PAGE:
Douglas Kerr, associate professor of neurology, molecular microbiology and immunology, and director of the Transverse Myelitis Center, the only such center in the world, has received the American Neurological Association's Derek Denny-Brown Neurological Scholar Award. Given to a newly elected member of the ANA, the award recognizes significant achievement in neurological research.

Elliot R. McVeigh has been appointed to the Bessie Darling Massey Professorship in Biomedical Engineering.

Stephen J. Meltzer has been appointed first holder of the Harry and Betty Meyerberg/Thomas R. Hendrix Professorship in Gastroenterology, in the Department of Medicine.

Jose Rodriguez-Paz, assistant professor of anesthesiology and critical care medicine, led a team that won first place in the abstract competition held at the eighth annual International Meeting on Simulation in Health Care. The winning abstract was titled "Using In-Situ Simulation to Establish a New Intraoperative Radiation Therapy Program: A Novel Multidisciplinary Paradigm to Patient Safety."

Bruce K. Shapiro has been promoted to professor in the Department of Pediatrics.

Lex B. Smith has been appointed assistant professor emeritus in the Department of Psychiatry and Behavioral Sciences.

Mark L. Teitelbaum has been appointed associate professor emeritus in the Department of Psychiatry and Behavioral Sciences.

Gordon F. Tomaselli has been appointed to the Michel Mirowski, M.D., Professorship in Cardiology, in the Department of Medicine.


School of Nursing

Anne Belcher, associate professor in the Department of Acute and Chronic Care, was named a fellow in the Academy of Nursing Education "in recognition of enduring and substantial contributions to nursing education." She was inducted on Sept. 29 in Phoenix.

Miyong T. Kim has been promoted to professor on the Research Education track. In addition, Kim and Haera Han, assistant professor, both in the Department of Community Public Health, have won the annual Best Published Paper Award from the Asian Pacific Islander Caucus for the article "Barriers to and Strategies for Recruiting Korean-Americans for Community-Partnered Health Promotion Research," which appeared in the Journal of Immigrant and Minority Health, vol. 9, no. 2. The award was presented Nov. 6 in Washington, D.C.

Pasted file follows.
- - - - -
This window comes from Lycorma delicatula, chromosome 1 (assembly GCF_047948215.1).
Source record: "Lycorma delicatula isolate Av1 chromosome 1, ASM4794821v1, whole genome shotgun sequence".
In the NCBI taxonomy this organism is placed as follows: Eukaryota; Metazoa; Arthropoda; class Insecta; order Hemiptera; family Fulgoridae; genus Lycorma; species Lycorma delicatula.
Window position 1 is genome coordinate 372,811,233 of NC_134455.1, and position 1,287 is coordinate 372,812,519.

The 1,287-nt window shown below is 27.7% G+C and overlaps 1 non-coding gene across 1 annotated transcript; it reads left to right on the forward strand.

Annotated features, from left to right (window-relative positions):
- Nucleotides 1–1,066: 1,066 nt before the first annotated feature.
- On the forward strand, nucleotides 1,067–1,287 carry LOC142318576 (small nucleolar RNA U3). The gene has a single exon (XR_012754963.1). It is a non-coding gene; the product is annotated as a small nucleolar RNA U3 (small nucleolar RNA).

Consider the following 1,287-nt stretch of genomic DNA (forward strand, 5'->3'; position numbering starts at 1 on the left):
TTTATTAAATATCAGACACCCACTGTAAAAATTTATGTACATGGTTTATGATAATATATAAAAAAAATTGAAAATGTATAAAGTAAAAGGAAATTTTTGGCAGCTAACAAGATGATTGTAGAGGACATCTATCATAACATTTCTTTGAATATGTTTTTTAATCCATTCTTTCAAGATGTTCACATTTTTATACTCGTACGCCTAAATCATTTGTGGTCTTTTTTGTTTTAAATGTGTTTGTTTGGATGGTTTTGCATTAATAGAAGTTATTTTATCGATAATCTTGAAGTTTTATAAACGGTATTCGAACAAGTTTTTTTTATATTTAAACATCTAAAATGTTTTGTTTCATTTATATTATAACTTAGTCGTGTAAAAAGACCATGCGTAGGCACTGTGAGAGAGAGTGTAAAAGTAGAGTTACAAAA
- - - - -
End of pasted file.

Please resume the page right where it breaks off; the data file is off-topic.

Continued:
Aisling McGuckin, clinical instructor in the Baccalaureate Program, received a 2007 B'More Fund Award at the organization's awards gala held Nov. 7 at the Creative Alliance. McGuckin was honored for her work as founder of the CLEAR Project, which trains refugee and asylee women to be community health workers and certified nursing assistants and promotes their employment in those roles.

Rosemary Mortimer, instructor in the Department of Acute and Chronic Care, was installed Oct. 19 as the president of the Maryland Nurses Association.


University Administration

Debbie Radke, director of JHM operation audits in the Office of Internal Audits, has been elected to a four-year term on the board of directors of the Association of Healthcare Internal Auditors, an international organization dedicated to the advancement of the health care internal auditing profession through providing specialized education, networking opportunities and leadership. She will serve as secretary/treasurer and in subsequent years as vice chair, chair and past chair.

Stephanie Reel, chief information officer and vice provost for information technology, was featured on the cover of the October issue of Healthcare Informatics and spotlighted in its article "Quest to Be the Best." The story dealt with the leading and increasingly multifaceted role of CIOs in large health care systems.


Whiting School of Engineering

Joshua Reiter, a lecturer in the Center for Leadership Education, was named an Innovator of the Year by The Daily Record in recognition of ApplicationsOnline, the software development company he heads as president. Reiter and his company this year launched the Universal College Application, which allows high school students to apply online to multiple colleges in its consortium. Any accredited institution may join the consortium, which includes both private and public institutions; the broad network provides an online option to a wide range of applicants and also gives them an opportunity to apply to institutions they may not otherwise have considered. Johns Hopkins, Harvard, Duke and Washington University in St. Louis were among the founding members.